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Northwestern University and Evanston's Only Daily News Source Since 1881

The Daily Northwestern

Northwestern University and Evanston's Only Daily News Source Since 1881

The Daily Northwestern

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Former U.S. ambassador to Russia Michael McFaul gives 34th Leopold Lecture on international relations

Angeli Mittal/Daily Senior Staffer
McFaul delivered an address on U.S. relations with China and Russia at Cahn Auditorium Tuesday night.

Former U.S. ambassador to Russia Michael McFaul delivered the 34th annual Richard W. Leopold Lecture at Cahn Auditorium Tuesday night. The lecture discussed international relations between the United States, Russia and China.

Citing his experience in the Obama administration and as a Stanford University professor, McFaul addressed rising tensions between the world powers.

McFaul said autocracies like Russia and China are threatened by democracy, and authoritarian regimes grow weaker as democratic institutions grow stronger. 

Weinberg freshman and lecture attendee Mia Quirino said regardless of one’s political affiliation, opportunities to listen to experts like McFaul are hard to pass up. 

Weinberg freshman Ari Globerman also attended Tuesday’s Leopold Lecture. He said he was eager to listen to an expert on U.S.-Russian relations.

“I am Russian and have cousins in Russia … I would like to hear the perspective of someone who is so invested in (U.S.-Russian relations),” Globerman said.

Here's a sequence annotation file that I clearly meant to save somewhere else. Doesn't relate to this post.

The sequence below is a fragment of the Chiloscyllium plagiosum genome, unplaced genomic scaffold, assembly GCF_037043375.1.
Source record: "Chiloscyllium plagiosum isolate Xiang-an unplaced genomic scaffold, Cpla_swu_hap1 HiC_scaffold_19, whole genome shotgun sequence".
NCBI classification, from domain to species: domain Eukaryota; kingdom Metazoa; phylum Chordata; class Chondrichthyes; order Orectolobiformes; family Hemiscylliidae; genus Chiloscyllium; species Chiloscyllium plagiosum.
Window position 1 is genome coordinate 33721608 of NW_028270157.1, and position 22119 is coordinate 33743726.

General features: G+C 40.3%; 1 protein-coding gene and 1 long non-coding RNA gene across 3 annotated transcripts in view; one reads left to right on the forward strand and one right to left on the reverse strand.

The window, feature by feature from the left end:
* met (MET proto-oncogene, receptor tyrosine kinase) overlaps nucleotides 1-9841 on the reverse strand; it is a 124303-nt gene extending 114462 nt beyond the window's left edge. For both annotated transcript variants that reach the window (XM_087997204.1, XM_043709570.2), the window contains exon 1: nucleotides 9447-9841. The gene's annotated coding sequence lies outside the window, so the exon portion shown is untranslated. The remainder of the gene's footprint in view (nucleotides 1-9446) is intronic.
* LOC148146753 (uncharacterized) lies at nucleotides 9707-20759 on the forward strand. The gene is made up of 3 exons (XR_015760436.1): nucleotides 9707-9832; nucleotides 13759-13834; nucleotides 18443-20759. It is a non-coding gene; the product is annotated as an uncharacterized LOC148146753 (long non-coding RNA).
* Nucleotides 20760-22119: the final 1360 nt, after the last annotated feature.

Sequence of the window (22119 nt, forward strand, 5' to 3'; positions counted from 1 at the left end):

Following the lecture, McFaul answered questions posed by history Prof. Deborah Cohen. The two debated the impact individual leaders can have on historical outcomes.

In an interview with The Daily afterward, McFaul addressed the military and humanitarian crisis caused by the Israel-Hamas war after briefly mentioning it in the lecture. He praised the choice to “call terrorism, terrorism” but also said it was essential to provide more “shelter and assistance” for Palestinians in Gaza.

“I’m quite impressed with the Biden administration’s diplomacy right now,” McFaul said. “These are really hard issues … I think they’re doing the right thing.”

McFaul said he was uncertain of Russian stability in light of the Russia-Ukraine war and the Wagner Group’s uprising earlier this year.

McFaul said whether or not the Russian government will retain power is “one of the most important questions in the world” and he did not know the answer to it. But, according to McFaul, Putin overreached by declaring war in Ukraine. 

“There’ll be some kind of political change, maybe not full-blown democracy, but something less reactive, less belligerent than Putin is today,” McFaul said.

McFaul will soon be publishing a book tentatively titled “Autocrats vs. Democrats: Lessons from the Cold War for How to Deal with China and Russia Today,” which will cover in greater depth the topics he discussed Tuesday night.

Email: [email protected] 

Twitter: @JohnSisco37180

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